• La Croix’s coconut cola: I have no idea who else is buying this, but as a coconut head, I’m so grateful they’re making it. (The plain coconut La Croix flavor is also good.)

• Polar’s cranberry lime: Double acid, aggressive carbonation, and absolutely no relief for your tongue. A rush!

• Polar’s orange vanilla: No, it doesn’t taste like an orange creamsicle. It tastes like a zero-calorie fizzy water with the essence of orange and vanilla pumped into it through God only knows what process. But that’s why I like it.

I finally got into houseplants!

I fear and respect it.
I fear and respect it.

Turns out that everything every millennial-oriented publication has been trying to tell me for the last five years was true: Houseplants are fun and satisfying and not terribly expensive! I’m now anticipating houseplants to fall sharply out of fashion in 2021, but I’ve made peace with that.

Also, please don’t send me your houseplant tips—some hobbies are fun to master, and others are fun just to partake in obliviously.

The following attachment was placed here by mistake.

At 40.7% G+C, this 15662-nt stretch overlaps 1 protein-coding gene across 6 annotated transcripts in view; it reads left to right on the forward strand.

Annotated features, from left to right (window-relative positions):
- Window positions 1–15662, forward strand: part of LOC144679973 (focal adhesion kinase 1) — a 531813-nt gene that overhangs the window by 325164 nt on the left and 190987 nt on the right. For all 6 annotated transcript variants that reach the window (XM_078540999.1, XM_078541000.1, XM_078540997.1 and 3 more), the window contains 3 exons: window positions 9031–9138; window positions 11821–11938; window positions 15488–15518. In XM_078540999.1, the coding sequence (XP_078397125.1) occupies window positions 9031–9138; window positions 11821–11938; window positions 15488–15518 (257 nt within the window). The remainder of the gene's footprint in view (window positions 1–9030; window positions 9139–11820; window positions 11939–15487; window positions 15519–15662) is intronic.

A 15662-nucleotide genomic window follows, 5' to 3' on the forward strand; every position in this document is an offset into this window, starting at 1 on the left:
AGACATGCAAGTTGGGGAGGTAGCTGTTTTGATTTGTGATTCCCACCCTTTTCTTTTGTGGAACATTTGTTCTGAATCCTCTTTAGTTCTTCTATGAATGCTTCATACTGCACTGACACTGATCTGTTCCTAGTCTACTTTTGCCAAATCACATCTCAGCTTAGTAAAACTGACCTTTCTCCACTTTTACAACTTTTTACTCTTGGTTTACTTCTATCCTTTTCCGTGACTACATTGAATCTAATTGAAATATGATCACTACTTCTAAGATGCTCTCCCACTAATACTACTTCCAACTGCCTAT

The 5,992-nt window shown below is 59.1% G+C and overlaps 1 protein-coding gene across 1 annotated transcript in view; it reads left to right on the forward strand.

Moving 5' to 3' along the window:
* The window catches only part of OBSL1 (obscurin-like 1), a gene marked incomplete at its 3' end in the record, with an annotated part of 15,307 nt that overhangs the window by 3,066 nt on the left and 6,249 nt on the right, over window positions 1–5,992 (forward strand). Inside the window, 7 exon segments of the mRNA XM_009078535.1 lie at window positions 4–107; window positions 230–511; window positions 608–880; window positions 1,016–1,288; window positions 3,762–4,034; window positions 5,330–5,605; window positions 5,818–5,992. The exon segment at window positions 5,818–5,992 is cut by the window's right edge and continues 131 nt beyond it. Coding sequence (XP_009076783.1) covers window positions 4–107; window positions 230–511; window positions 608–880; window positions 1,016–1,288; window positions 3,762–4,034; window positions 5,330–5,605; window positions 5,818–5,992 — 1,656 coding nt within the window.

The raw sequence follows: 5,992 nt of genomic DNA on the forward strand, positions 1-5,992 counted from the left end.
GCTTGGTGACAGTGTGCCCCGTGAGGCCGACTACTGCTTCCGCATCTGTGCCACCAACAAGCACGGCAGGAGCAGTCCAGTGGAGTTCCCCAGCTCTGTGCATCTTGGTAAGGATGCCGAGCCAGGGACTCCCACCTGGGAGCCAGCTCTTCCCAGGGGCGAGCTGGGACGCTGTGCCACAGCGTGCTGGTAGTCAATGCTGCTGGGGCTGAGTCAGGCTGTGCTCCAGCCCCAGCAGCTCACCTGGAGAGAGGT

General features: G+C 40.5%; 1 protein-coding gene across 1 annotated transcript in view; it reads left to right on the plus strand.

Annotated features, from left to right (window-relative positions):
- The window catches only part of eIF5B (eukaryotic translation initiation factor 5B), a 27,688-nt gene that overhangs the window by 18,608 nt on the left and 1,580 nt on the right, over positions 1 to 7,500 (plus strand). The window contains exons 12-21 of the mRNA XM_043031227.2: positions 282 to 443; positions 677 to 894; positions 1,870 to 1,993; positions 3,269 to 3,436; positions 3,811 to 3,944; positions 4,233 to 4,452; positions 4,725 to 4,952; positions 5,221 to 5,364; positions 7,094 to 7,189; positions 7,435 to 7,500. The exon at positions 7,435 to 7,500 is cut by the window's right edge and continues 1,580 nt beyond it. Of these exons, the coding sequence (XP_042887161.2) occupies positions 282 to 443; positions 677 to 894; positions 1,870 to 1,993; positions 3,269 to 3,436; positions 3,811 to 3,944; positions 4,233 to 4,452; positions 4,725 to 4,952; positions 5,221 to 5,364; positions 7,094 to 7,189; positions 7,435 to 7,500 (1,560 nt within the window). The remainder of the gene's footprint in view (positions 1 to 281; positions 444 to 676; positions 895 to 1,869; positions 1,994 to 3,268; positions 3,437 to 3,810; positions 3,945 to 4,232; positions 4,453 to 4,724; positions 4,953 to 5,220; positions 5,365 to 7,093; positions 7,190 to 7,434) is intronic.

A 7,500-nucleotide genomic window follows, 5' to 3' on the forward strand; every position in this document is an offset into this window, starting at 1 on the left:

Making ice cream

Tired: The multi-step, highly involved process of making sourdough bread.

Wired: The multi-step, highly involved process of making ice cream.

Sorry, but if I’m gonna lose myself in a therapeutic kitchen journey that eats up an entire day, I want ice cream at the end of it, not bread! I recommend the Salt & Straw ice cream cookbook, and especially the Arbequina Olive Oil recipe.


This two-person strategy board game revolves around trying to arrange the right number of colorful, aesthetically pleasing tiles in the right order, and screwing over your opponent’s ability to do the same. It’s just the right difficulty level—stimulating but not intimidating—and wonderfully tactile. And, unlike Monopoly, it doesn’t take 20 minutes to set up and put away!

Real Housewives, Sister Wives, and Dateline

I know a lot of people used the pandemic as an opportunity to binge-watch The Sopranos or explore the Criterion Collection or whatever, but I did not have it in me to watch anything that required more than half of my attention to appreciate. Enter formulaic reality shows and problematic true crime TV—here are a few special shoutouts:

• Keith Morrison’s campy, conspiratorial narration on Dateline.

• The way every Dateline episode is set in a small town, and yet every episode includes a talking head saying “No one thought it could happen here!”

• The dinner party from hell in season one of the Real Housewives of Beverly Hills.

• The latest installment in the Real Housewives franchise, set in Salt Lake City—specifically the character who married her step-grandfather. And she’s not even one of the Mormon ones!

• The gay daughter in Sister Wives.

Jacobsen’s Black Garlic Salt

I put this shit on everything. It tastes good!